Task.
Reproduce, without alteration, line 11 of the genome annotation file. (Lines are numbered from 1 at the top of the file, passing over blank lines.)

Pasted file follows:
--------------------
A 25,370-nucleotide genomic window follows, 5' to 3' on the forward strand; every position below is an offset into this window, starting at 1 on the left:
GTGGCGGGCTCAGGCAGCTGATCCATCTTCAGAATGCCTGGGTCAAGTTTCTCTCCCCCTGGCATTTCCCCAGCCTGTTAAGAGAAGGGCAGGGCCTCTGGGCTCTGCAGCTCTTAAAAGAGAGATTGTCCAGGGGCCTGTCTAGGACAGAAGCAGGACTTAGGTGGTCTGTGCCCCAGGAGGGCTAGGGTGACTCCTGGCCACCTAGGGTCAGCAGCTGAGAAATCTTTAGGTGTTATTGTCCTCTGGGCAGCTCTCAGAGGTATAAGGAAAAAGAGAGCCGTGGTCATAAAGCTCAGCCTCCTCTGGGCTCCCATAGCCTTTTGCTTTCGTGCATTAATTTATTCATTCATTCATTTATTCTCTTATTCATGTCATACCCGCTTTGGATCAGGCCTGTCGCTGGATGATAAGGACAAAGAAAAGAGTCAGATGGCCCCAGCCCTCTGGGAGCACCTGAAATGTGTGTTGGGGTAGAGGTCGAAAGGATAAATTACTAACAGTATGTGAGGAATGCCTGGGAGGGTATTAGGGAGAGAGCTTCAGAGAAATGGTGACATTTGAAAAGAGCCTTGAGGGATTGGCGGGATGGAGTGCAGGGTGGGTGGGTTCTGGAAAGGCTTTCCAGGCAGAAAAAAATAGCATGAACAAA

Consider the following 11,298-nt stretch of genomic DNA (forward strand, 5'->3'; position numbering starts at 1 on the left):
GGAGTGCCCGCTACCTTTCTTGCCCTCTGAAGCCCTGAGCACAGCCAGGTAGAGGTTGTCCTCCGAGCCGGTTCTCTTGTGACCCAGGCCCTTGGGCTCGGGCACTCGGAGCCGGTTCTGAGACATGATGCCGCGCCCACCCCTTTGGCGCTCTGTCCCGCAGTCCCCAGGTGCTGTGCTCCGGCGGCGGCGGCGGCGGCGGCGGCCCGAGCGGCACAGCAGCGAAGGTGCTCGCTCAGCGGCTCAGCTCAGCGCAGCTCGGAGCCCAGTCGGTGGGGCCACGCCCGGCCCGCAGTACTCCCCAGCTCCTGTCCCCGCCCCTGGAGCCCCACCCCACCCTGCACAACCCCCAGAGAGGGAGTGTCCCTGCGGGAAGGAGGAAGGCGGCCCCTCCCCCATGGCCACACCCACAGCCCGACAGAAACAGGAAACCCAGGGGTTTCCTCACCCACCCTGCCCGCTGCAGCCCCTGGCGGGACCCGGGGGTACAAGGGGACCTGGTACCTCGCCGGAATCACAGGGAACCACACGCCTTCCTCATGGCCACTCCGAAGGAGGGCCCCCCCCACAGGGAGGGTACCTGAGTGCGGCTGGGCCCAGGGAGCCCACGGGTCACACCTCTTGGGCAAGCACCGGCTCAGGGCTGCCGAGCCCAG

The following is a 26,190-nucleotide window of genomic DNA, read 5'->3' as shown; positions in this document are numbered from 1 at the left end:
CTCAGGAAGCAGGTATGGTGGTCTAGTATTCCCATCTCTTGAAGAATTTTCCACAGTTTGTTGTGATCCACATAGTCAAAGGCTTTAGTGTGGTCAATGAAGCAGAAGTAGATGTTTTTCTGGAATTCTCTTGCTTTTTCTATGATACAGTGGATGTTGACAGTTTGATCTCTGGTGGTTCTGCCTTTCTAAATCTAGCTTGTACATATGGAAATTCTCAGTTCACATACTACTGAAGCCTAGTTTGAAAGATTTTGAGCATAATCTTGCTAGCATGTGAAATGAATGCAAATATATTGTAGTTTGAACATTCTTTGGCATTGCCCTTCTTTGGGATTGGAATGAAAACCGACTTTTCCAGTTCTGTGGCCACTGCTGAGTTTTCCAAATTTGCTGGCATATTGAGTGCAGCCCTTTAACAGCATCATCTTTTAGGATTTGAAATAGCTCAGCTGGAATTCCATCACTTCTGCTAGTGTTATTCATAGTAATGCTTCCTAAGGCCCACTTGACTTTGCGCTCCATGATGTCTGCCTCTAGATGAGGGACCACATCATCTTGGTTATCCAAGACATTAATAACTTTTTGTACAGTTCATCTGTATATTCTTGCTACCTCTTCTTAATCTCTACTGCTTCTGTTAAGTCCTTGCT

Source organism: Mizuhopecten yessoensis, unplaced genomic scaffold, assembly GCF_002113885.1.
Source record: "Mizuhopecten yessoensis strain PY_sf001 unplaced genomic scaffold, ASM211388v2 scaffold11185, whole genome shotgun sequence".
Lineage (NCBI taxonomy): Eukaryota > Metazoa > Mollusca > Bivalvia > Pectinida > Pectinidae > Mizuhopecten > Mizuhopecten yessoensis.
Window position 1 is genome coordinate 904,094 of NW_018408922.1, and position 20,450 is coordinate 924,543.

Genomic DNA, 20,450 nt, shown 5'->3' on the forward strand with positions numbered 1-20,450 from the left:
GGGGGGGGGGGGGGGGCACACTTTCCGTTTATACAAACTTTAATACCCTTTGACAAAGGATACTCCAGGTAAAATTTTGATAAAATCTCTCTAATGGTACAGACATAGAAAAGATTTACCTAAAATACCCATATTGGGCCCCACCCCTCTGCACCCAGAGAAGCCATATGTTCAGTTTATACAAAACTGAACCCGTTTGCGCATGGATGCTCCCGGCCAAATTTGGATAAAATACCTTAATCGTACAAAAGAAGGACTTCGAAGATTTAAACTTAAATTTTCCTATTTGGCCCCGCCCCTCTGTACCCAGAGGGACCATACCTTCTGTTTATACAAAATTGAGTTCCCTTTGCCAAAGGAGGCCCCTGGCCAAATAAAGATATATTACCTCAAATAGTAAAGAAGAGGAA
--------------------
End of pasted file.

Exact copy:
Genomic DNA, 20,450 nt, shown 5'->3' on the forward strand with positions numbered 1-20,450 from the left: